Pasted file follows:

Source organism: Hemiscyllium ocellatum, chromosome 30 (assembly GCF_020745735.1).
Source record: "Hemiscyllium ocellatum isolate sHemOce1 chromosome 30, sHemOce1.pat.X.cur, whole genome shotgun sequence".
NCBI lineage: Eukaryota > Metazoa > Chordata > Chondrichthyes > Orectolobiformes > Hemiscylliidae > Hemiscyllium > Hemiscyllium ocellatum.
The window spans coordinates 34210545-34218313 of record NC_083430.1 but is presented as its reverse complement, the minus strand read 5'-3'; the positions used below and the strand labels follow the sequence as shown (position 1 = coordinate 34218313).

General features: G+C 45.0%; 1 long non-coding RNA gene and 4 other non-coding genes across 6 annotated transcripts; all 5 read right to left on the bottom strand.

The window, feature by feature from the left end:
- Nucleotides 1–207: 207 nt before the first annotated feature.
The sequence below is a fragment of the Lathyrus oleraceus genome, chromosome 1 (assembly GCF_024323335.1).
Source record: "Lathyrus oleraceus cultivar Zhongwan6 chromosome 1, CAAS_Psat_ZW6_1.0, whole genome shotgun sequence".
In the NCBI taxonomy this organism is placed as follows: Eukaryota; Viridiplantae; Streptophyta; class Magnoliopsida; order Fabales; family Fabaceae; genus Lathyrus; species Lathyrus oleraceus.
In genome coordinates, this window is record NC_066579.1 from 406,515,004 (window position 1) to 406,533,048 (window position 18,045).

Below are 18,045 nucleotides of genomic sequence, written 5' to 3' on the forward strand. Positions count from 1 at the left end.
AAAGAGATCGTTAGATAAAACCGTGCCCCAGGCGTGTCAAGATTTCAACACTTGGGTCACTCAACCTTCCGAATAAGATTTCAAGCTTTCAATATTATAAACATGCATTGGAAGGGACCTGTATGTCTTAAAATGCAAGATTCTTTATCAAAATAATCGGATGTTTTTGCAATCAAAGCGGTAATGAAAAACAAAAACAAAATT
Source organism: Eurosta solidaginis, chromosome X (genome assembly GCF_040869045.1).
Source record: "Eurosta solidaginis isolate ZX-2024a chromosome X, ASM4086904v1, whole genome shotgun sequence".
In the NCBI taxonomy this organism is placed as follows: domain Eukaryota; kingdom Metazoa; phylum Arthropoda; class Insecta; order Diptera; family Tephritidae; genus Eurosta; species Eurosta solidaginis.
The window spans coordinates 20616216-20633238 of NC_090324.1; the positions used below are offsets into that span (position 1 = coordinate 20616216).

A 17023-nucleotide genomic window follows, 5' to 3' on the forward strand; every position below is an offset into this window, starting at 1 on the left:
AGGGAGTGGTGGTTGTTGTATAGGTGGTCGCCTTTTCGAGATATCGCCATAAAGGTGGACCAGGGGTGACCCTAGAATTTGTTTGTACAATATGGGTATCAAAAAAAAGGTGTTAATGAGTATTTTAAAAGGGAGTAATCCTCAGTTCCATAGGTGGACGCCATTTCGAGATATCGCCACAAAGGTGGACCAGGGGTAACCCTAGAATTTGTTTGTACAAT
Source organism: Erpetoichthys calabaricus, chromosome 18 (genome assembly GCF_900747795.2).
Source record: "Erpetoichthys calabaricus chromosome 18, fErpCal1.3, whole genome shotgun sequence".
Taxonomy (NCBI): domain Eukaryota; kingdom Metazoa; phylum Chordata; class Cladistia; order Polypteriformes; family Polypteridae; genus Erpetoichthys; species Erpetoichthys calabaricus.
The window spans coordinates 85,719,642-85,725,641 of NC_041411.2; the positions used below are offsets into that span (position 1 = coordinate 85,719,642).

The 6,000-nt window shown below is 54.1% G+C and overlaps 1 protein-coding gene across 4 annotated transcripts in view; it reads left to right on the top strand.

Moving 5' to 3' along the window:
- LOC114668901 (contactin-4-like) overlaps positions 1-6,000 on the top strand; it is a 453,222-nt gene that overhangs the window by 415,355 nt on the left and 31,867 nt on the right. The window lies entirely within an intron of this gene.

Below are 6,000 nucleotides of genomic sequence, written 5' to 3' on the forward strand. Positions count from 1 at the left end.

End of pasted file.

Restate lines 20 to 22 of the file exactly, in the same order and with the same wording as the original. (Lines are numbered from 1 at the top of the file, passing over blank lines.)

Source organism: Erpetoichthys calabaricus, chromosome 18 (genome assembly GCF_900747795.2).
Source record: "Erpetoichthys calabaricus chromosome 18, fErpCal1.3, whole genome shotgun sequence".
Taxonomy (NCBI): domain Eukaryota; kingdom Metazoa; phylum Chordata; class Cladistia; order Polypteriformes; family Polypteridae; genus Erpetoichthys; species Erpetoichthys calabaricus.